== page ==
In this video, you’ll learn my favorite vocal thickening trick that you can do in any DAW. I’ll also share two more quick tricks for creating a thick lead vocal.
A thin or weak vocal will ruin the rest of the performance. So knowing how to fix this issue could really save your ass!
In this video you’ll learn my favorite vocal thickening trick that you can do in any DAW and I’ll also share two more quick tricks for creating a thick lead vocal, because a thinner weak vocal will ruin the rest of the performance.
So, knowing how to fix this issue could really save your ass.
But first be sure to grab my free vocal mixing cheat sheet.
There’s a link in the bio or on screen now.
Okay, so the first trick I want to share with you is called the Thick Reverb trick.
Now, a lot of videos you’ll see in YouTube about vocal thickening will talk about chorusing or Waves Doubler.
I’m going to show you in this video too, but a technique that I haven’t seen anywhere else is using reverb to change the tone of a vocal and make it sound thicker.
Let me give you a quick demonstration, so if I just create a new send on my vocal to create a new buss. I’m going to call this reverb and I’m going to increase that to zero.
On here we’re going to first add an EQ. I’m going to make this really thick by adding lots of body around 200 and we’ll play around with this in a sec but that’s a good starting point.
Taper off the low-end and maybe let’s reduce that top-end a bit.
Now, I’m going to load up a reverb. For this I’m going to use Logic’s new ChromVerb , which is awesome and we’re just going to go to something like dark room that sounds like it’d be quite warm, and then we’re going to just get rid of this because we’ve used an EQ plug-in already.
Now, let’s see how this sounds when I solo the vocal with this reverb.
So, it’s quite a dark warm sound.
This is the vocal on its own.
And in the context of the mix it sounds a little bit thin.
It sounds good. It does need more brightness as well, but quite often with female vocals if they’re singing in a high pitch you start to lose some of that warmth and body.
So, now let’s solo this again and bring in that reverb and listen to how it affects the tone.
And this is just another way you can shape the vocal into how you want it to sound is by using reverb as well as EQ on the vocal itself.
That’s adding quite a lot of body.
Now, if I was to do the opposite if I reduced that body and increased the top-end now listen to how it sounds?
Now, it’s adding air and it’s adding sibilants as well.
And let’s go back to warmth.
You can really hear how much warmth that’s adding to the voice.
So, this is a great way to thicken up a weak or thin sounding vocal without having to use EQ on the vocal itself, because sure we could try doing the same thing on the vocal. We could try boosting around here to make it a bit thicker and I’d probably do that too.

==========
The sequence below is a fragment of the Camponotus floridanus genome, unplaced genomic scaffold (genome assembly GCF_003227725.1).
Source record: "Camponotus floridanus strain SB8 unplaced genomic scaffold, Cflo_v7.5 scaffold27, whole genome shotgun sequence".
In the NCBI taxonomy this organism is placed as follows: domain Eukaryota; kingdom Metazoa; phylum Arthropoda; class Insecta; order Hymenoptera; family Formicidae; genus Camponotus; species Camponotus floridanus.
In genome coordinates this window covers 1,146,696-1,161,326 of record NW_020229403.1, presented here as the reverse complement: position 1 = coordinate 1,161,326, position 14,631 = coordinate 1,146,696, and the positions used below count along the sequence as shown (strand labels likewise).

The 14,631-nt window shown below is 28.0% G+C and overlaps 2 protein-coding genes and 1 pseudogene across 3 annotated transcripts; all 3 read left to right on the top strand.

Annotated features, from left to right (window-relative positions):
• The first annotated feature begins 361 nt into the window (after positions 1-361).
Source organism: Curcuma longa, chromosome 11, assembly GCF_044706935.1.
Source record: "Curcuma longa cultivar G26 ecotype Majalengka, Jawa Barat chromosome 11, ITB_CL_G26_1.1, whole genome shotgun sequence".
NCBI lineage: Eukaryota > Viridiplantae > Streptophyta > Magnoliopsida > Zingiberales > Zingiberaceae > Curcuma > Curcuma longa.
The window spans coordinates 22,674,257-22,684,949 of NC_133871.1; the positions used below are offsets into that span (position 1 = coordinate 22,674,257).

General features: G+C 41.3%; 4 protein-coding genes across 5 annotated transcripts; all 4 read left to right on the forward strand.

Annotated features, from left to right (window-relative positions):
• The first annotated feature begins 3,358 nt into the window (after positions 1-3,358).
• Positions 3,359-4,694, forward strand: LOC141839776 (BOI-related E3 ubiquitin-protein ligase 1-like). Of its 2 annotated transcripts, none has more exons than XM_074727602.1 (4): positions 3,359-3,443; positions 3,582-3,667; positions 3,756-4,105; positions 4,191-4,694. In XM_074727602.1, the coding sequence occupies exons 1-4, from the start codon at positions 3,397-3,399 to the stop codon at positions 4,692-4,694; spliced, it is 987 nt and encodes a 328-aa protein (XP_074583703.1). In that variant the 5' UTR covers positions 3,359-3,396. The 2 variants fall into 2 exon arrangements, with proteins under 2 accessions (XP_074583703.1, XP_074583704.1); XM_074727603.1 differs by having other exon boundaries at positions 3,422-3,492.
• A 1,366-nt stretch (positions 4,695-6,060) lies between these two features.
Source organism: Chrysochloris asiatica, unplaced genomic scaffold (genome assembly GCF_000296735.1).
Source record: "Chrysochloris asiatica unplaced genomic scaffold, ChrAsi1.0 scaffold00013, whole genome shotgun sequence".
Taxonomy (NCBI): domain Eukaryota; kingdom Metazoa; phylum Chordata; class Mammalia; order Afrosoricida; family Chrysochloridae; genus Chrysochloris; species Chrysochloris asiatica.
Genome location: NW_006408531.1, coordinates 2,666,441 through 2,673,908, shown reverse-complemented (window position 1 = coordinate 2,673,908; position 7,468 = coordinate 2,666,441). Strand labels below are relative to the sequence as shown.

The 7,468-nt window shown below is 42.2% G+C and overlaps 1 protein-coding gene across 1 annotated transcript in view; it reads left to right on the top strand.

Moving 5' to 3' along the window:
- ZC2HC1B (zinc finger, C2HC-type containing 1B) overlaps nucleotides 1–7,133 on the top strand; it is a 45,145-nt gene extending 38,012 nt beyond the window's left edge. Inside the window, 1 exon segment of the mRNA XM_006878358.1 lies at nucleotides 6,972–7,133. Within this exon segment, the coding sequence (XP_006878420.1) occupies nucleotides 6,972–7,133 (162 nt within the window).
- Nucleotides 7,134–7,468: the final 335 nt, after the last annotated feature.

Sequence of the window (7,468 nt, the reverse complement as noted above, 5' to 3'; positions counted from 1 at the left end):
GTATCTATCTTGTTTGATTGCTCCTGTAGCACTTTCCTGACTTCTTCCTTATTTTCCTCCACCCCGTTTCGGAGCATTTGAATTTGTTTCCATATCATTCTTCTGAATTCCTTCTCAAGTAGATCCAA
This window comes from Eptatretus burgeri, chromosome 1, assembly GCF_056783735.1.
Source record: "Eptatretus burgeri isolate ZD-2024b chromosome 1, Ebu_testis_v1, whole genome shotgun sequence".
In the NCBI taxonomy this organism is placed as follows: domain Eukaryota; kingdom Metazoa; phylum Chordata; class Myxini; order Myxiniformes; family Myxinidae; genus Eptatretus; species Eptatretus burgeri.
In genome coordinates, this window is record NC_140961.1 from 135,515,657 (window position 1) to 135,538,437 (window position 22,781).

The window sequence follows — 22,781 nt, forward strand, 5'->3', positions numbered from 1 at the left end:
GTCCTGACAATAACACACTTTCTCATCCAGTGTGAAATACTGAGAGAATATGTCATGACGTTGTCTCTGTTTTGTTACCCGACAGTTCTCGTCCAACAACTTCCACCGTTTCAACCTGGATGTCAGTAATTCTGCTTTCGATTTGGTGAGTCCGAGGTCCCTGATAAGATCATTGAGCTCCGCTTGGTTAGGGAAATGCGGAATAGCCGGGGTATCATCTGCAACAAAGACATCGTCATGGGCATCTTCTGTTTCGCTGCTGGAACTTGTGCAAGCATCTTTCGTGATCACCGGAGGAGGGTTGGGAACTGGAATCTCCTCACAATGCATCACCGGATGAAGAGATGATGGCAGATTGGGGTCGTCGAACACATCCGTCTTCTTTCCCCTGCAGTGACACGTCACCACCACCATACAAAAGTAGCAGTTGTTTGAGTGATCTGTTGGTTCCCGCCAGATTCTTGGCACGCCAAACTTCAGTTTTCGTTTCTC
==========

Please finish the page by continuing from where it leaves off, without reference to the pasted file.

But this is just another way we can thicken up that vocal that sounds a bit more natural than just apply EQ directly to the vocal sometimes.
And normally a combination of those two EQ directly on the vocal and a kind of warm dark reverb is going to thicken that up.
Let’s listen in the context of the mix now.
So, now we just need to get to the point where we’re happy with the way the reverb sounds.
Now, this track hasn’t been mixed yet we’re at the balancing stage,
And the reason I’m taking up the vocal here is because normally when I’m prepping for a mix I am going through, I am checking the channels, I am adding gain staging I will spend some time on the vocal doing some subtractive EQ removing any room resonances.
I’m not trying to make it sound different, because if we’re soloing the vocal in this context and we’re just prepping the mix we don’t want to make it sound different. We just want to find any ugliness like room resonances or sibilance and try and tame that.
And often what I’ll do is fix these kind of issues here, because at this point it’s more about the production quality and the tone being not where I want it to be, so I am happy to do that in the prep phase if it’s a major issue.
Now, that does pose somewhat of a challenge in that we don’t have any of the reverb going on, so it sounds a bit unnatural but we could still experiment with maybe I think a plate is going to sound a bit more natural here. So, we can load up a plate and play around with that.
So, this is without that reverb.
And this is with.
So, we’re adding thickness but it’s quite subtle, it’s quite musical and it sounds quite natural.
So, now I’m going to move onto the next trick which is using Waves Vocal Doubler.
I find myself using Waves Vocal Doubler quite often on backend vocal groups if I want to give them a bit more spread and beef them out to make it sound a bit more choral.
But it works really well on second buss with the lead vocal sometimes and we can call this doubler.
Let’s solo that vocal again and I’m going to use Waves Vocal Doubler which is very affordable if you don’t have already. Don’t be scared off by this, because you can get it for $30 Wave sales bundled with a bunch of other plug-ins.
So, let’s use doubler 4 and let’s just leave it as it is that’s fine. The default setting we’ve got like detuned on the left, so basically what it’s doing is we’ve got multiple variations.
We’ve got the original down the center, and because we’ve got this on a buss we’re going to get rid of that.
And then, on the left hand side we’ve got one that 6 dB quieter. It’s got a bit of a delay and it’s detuned by 6.
And then, we’ve also got another one of the left that’s a bit quieter, bit more of a delay and bit more detuned and then the same on the right and you have graphical representation of it here.
Right now, only two of these are engaged that’s not going to sound quite dramatic, so we’ll give that a go first.
So, let’s just increase that buss then, solo this, and have a listen to how it sounds.
So, it almost sounds like chorusing. It’s got slightly different characteristic to a chorus and I’m going to show you how chorusing sounds in a second.
But we can just tuck this in underneath and as I bring this up the vocal starts sound thicker but it will also start to have kind of this nice shimmer to it and this nice sheen that fits really well in a lot of modern mainstream pop kind of tracks.